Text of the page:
P.E. Let Fans Write Music

By | July 15, 2001 at 12:00 AM

Public Enemy will take the next step into the digital music age by posting re-recorded versions of songs, such as “Public Enemy #1,” “Arizona” and “Shut ‘Em Down” on rapper Chuck D.’s new Web site/record label SlamJamz.com and asking fans to write new music for the tracks. A longtime, outspoken proponent of online platforms and technology such as Napster and MP3s, Chuck D. says the technology developed in recent years has made it possible for artists to work in new ways.

“I think we’re living in interactive times, and technology has made it more accessible to create more creators,” he says. “It’s not as difficult to make a record as it was maybe fifteen years ago, when you had to record in a professional studio. Now there’s a thin line between the listener and the creator, and we’re trying erase that line. We like to look at the public not solely as consumers, but also as participants, possibly even as future partners.”

Public Enemy will post one song a week beginning immediately and encourage potential songwriters to pursue all styles of music – from electronica to bluegrass to jazz to metal. Potential songwriters will be instructed to record new versions of the song, download the vocals from SlamJamz onto the track and upload the completed piece of music onto the SlamJamz site. Public Enemy will listen to the submitted versions of the songs, and the ones picked will make it onto a new P.E. album scheduled for release later this year. Songwriters who have their tracks selected will retain co-ownership rights of the songs and earn royalties on the sale of each copy.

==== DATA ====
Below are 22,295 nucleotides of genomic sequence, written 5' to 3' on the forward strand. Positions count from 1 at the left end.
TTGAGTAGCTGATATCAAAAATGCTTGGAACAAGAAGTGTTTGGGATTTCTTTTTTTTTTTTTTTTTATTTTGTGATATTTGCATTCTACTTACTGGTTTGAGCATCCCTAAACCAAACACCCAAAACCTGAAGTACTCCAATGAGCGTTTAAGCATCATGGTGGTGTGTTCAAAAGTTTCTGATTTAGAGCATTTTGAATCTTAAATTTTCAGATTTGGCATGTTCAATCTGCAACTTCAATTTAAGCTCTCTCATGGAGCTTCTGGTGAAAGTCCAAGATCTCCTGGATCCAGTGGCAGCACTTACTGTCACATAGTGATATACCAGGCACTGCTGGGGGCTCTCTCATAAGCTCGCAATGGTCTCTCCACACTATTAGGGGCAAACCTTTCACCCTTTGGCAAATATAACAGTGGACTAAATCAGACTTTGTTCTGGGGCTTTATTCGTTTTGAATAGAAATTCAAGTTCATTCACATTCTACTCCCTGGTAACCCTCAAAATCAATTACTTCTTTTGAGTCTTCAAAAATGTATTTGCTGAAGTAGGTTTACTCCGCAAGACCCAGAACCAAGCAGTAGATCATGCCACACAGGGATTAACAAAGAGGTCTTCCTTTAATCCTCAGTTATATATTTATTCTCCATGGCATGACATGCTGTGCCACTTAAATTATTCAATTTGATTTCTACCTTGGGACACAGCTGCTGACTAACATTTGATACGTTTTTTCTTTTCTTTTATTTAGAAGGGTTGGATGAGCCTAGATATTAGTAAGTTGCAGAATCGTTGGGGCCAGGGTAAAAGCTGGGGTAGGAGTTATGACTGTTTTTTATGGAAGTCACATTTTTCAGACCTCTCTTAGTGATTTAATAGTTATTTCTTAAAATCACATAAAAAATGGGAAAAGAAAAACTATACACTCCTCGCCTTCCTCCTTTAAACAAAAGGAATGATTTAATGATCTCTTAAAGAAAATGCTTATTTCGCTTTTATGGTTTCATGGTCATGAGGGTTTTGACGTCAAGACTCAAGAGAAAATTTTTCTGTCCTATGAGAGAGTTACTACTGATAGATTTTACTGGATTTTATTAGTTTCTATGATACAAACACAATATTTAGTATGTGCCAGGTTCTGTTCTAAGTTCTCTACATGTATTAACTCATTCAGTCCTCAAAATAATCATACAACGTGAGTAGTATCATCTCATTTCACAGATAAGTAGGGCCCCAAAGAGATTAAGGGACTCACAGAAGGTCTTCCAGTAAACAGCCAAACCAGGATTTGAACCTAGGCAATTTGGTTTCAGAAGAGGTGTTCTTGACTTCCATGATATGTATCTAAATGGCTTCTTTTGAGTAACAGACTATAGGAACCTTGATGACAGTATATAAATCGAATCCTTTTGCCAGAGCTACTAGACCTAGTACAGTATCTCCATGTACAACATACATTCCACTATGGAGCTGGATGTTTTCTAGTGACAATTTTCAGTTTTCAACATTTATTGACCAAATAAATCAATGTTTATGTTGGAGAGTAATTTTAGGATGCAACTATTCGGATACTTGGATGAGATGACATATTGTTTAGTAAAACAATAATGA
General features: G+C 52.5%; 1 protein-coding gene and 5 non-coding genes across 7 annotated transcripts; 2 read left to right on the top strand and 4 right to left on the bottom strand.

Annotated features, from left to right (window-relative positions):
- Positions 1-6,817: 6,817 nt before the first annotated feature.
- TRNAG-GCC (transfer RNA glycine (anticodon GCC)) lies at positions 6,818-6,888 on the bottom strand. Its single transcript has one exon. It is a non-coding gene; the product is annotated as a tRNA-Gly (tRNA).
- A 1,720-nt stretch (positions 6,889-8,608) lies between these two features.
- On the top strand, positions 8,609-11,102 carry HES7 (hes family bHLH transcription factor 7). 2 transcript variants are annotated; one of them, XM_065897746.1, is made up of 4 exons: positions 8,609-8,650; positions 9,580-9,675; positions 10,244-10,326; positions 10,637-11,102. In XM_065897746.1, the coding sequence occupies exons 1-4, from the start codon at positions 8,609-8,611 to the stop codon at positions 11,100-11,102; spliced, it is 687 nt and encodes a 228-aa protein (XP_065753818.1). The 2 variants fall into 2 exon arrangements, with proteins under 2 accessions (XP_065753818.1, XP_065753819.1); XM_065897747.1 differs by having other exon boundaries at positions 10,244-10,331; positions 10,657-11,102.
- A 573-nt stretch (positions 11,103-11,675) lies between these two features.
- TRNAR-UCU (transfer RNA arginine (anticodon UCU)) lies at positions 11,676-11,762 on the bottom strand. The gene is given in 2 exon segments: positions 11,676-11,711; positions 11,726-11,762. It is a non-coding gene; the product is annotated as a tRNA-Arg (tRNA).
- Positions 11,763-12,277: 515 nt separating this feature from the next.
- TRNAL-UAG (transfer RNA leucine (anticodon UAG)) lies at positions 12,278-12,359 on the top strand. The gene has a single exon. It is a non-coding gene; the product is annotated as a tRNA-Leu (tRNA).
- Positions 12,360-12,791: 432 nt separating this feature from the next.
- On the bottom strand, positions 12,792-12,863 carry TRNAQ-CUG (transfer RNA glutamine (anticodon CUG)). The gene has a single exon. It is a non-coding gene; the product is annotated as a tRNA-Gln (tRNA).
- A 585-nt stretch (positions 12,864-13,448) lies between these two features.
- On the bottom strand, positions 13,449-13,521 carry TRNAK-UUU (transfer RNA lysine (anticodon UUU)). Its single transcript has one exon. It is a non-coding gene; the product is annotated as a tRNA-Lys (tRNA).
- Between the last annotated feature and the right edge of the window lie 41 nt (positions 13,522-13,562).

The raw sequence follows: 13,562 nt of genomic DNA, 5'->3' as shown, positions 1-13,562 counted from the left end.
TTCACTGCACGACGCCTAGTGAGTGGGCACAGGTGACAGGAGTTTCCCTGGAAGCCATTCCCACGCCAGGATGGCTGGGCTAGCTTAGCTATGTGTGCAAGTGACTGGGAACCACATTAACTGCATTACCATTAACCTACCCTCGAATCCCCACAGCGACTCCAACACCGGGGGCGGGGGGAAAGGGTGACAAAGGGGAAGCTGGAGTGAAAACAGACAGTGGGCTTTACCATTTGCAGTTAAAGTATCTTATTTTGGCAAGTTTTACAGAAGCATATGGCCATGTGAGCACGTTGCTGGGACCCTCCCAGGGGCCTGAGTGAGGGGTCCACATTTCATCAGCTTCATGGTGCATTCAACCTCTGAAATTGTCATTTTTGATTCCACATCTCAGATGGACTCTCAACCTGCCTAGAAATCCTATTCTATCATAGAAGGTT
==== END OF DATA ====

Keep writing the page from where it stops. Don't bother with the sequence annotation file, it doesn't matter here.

Chuck D. says releasing the new Public Enemy album in this way reflects his philosophy for running his online label: “I think online situations have to be super niche-oriented and micro-focused. We need to choose what we deliver carefully and what we should release online, offline and/or both.

“SlamJamz.com releases will be online first, with offline distribution being secondary,” he continues. “Online distribution allows us to be far more flexible than offline. The beauty of a company like SlamJamz is that it will serve as an MP3 singles label in much the same way as the record labels of the Sixties, when songs could be cut and released in days.”

Not surprisingly, the new material he’s writing takes advantage of the new platform by centering around what’s happening in the here and now. “I’m writing things that are very current and very reflective of the moment,” he says, “which is impossible to do within the slow major label system. With the MP3 format, I am able to write about something that happened yesterday and give it to the public tomorrow.”

Although the primary emphasis of SlamJamz will be online music, Chuck D. said the new Public Enemy record and some future releases will be available in traditional outlets. “We’re planning to distribute only ten to fifteen percent of SlamJamz releases traditionally, but we will do whatever is best for the specific project. We wouldn’t be opposed to using 100 different distribution companies.”

In other P.E. news, the group plans to release a live DVD of an October 19, 1999 show at the House of Blues in Hollywood on September 11th.

Related Content